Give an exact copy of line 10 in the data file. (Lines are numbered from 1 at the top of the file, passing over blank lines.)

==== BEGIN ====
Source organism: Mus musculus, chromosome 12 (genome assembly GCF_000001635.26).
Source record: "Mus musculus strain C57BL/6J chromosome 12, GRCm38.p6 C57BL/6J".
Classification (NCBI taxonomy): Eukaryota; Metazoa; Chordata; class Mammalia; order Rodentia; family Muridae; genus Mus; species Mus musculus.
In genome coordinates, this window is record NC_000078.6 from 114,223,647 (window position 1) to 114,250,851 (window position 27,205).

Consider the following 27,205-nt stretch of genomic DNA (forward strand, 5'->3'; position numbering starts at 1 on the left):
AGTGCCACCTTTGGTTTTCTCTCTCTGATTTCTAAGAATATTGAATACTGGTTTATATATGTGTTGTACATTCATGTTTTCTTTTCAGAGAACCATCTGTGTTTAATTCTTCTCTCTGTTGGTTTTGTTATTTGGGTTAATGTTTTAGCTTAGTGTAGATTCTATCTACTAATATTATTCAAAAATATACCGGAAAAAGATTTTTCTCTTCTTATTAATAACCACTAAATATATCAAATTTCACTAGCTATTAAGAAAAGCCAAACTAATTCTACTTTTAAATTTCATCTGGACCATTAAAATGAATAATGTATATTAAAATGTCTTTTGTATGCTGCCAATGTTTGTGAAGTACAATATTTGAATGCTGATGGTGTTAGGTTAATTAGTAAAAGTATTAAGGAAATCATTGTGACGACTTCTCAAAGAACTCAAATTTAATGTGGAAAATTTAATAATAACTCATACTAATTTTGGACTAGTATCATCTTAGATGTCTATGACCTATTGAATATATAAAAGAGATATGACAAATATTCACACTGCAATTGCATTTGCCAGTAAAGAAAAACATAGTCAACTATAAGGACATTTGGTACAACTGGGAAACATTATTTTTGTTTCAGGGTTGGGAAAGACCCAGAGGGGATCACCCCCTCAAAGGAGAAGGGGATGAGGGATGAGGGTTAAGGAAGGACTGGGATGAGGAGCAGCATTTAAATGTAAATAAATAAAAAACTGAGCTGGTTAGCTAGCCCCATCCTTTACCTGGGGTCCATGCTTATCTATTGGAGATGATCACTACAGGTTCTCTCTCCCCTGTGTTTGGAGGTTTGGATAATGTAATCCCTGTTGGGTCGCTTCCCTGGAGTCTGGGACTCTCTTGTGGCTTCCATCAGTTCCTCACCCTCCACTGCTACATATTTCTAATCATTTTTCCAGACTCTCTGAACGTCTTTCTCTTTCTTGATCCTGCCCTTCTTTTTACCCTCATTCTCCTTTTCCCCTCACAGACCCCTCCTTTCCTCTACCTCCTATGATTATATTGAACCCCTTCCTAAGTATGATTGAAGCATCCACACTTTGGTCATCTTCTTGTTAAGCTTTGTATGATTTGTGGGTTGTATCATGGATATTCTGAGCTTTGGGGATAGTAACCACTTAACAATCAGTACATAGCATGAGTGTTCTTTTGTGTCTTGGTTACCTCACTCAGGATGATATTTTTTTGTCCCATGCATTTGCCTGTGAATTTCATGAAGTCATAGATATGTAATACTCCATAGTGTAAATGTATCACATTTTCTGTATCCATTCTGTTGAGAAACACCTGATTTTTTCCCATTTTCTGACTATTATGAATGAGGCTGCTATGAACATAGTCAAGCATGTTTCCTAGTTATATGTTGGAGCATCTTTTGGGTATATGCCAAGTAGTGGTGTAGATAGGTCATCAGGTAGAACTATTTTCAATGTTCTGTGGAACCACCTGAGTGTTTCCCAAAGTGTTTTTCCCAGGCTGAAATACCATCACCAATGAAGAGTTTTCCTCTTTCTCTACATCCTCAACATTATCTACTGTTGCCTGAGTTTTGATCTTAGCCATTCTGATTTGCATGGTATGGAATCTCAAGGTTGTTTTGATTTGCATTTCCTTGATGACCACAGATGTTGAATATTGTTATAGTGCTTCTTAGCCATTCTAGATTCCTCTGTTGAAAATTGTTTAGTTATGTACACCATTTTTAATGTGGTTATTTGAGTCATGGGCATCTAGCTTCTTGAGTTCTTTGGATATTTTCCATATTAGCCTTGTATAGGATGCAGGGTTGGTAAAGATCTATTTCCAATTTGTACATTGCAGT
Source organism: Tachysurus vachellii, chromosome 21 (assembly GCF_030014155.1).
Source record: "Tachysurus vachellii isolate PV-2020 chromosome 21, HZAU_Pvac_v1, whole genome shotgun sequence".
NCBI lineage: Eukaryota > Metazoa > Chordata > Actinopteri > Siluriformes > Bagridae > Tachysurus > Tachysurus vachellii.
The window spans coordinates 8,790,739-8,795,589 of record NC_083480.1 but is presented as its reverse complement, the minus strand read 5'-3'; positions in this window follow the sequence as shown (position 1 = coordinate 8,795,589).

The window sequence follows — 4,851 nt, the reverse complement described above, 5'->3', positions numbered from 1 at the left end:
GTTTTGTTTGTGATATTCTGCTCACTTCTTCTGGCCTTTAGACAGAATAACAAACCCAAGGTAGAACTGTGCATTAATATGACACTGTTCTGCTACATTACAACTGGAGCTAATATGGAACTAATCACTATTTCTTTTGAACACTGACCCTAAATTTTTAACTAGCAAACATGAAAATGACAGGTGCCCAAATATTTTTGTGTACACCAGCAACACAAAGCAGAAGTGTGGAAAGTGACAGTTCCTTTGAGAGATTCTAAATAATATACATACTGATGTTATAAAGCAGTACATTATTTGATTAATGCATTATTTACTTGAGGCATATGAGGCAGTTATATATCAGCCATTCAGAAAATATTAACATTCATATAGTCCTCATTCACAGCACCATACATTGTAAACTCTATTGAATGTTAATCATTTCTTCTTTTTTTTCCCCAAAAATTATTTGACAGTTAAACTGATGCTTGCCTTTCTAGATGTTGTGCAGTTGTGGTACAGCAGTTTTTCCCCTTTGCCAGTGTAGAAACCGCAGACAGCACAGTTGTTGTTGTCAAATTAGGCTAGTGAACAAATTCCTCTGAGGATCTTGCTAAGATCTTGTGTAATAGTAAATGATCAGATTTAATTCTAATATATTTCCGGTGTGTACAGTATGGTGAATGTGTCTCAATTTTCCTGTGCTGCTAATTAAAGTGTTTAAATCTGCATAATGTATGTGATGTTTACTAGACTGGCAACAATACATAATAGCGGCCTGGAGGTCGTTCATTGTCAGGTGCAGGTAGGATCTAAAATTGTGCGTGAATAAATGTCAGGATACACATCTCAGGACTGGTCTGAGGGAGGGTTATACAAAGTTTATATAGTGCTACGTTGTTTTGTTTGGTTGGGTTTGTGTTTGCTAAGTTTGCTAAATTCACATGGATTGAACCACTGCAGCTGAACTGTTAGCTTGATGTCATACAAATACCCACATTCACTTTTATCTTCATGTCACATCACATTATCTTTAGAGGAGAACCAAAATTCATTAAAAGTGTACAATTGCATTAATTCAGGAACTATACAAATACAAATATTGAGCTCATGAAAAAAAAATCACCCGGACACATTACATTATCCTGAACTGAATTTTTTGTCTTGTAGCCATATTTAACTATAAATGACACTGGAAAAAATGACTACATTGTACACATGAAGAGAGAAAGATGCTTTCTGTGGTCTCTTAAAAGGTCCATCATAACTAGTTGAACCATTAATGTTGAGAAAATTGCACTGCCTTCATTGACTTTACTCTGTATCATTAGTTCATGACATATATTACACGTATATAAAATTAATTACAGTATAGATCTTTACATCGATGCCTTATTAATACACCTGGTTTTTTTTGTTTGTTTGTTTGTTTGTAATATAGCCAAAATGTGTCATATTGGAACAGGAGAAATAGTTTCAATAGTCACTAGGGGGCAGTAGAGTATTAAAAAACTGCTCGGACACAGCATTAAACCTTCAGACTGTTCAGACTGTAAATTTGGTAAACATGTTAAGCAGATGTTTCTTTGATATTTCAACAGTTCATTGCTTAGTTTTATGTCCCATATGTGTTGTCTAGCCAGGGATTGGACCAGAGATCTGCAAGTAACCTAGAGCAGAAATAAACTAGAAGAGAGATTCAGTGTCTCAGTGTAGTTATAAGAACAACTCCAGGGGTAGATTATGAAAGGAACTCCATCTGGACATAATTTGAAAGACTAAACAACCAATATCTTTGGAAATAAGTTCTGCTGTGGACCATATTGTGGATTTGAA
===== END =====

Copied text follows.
The window spans coordinates 8,790,739-8,795,589 of record NC_083480.1 but is presented as its reverse complement, the minus strand read 5'-3'; positions in this window follow the sequence as shown (position 1 = coordinate 8,795,589).